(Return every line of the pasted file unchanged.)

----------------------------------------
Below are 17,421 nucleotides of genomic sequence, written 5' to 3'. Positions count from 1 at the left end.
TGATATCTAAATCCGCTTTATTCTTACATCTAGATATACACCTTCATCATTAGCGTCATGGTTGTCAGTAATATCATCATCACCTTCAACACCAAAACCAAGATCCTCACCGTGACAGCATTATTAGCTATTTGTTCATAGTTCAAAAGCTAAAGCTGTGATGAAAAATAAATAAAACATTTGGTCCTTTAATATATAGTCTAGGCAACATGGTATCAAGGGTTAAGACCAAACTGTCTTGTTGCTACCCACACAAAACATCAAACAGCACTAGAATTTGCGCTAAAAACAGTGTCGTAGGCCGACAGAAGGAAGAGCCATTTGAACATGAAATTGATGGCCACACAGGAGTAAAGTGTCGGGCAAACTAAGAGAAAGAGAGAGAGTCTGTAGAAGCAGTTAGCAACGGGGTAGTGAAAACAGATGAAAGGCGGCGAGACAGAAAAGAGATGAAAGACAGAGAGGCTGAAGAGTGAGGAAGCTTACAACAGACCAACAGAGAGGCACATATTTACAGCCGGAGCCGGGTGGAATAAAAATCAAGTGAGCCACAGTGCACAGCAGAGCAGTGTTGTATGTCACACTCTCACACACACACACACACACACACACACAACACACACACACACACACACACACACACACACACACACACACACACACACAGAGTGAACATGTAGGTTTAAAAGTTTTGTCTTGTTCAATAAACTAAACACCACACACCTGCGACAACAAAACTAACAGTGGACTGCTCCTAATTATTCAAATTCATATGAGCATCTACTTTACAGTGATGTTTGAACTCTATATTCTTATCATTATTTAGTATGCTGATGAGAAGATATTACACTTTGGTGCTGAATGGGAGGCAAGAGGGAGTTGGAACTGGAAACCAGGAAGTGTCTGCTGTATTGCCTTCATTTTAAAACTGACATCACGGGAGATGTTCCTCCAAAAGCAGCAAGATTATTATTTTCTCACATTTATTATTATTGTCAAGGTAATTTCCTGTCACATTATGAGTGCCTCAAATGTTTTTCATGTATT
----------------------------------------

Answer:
Below are 17,421 nucleotides of genomic sequence, written 5' to 3'. Positions count from 1 at the left end.
TGATATCTAAATCCGCTTTATTCTTACATCTAGATATACACCTTCATCATTAGCGTCATGGTTGTCAGTAATATCATCATCACCTTCAACACCAAAACCAAGATCCTCACCGTGACAGCATTATTAGCTATTTGTTCATAGTTCAAAAGCTAAAGCTGTGATGAAAAATAAATAAAACATTTGGTCCTTTAATATATAGTCTAGGCAACATGGTATCAAGGGTTAAGACCAAACTGTCTTGTTGCTACCCACACAAAACATCAAACAGCACTAGAATTTGCGCTAAAAACAGTGTCGTAGGCCGACAGAAGGAAGAGCCATTTGAACATGAAATTGATGGCCACACAGGAGTAAAGTGTCGGGCAAACTAAGAGAAAGAGAGAGAGTCTGTAGAAGCAGTTAGCAACGGGGTAGTGAAAACAGATGAAAGGCGGCGAGACAGAAAAGAGATGAAAGACAGAGAGGCTGAAGAGTGAGGAAGCTTACAACAGACCAACAGAGAGGCACATATTTACAGCCGGAGCCGGGTGGAATAAAAATCAAGTGAGCCACAGTGCACAGCAGAGCAGTGTTGTATGTCACACTCTCACACACACACACACACACACACACACAACACACACACACACACACACACACACACACACACACACACACACACACACAGAGTGAACATGTAGGTTTAAAAGTTTTGTCTTGTTCAATAAACTAAACACCACACACCTGCGACAACAAAACTAACAGTGGACTGCTCCTAATTATTCAAATTCATATGAGCATCTACTTTACAGTGATGTTTGAACTCTATATTCTTATCATTATTTAGTATGCTGATGAGAAGATATTACACTTTGGTGCTGAATGGGAGGCAAGAGGGAGTTGGAACTGGAAACCAGGAAGTGTCTGCTGTATTGCCTTCATTTTAAAACTGACATCACGGGAGATGTTCCTCCAAAAGCAGCAAGATTATTATTTTCTCACATTTATTATTATTGTCAAGGTAATTTCCTGTCACATTATGAGTGCCTCAAATGTTTTTCATGTATT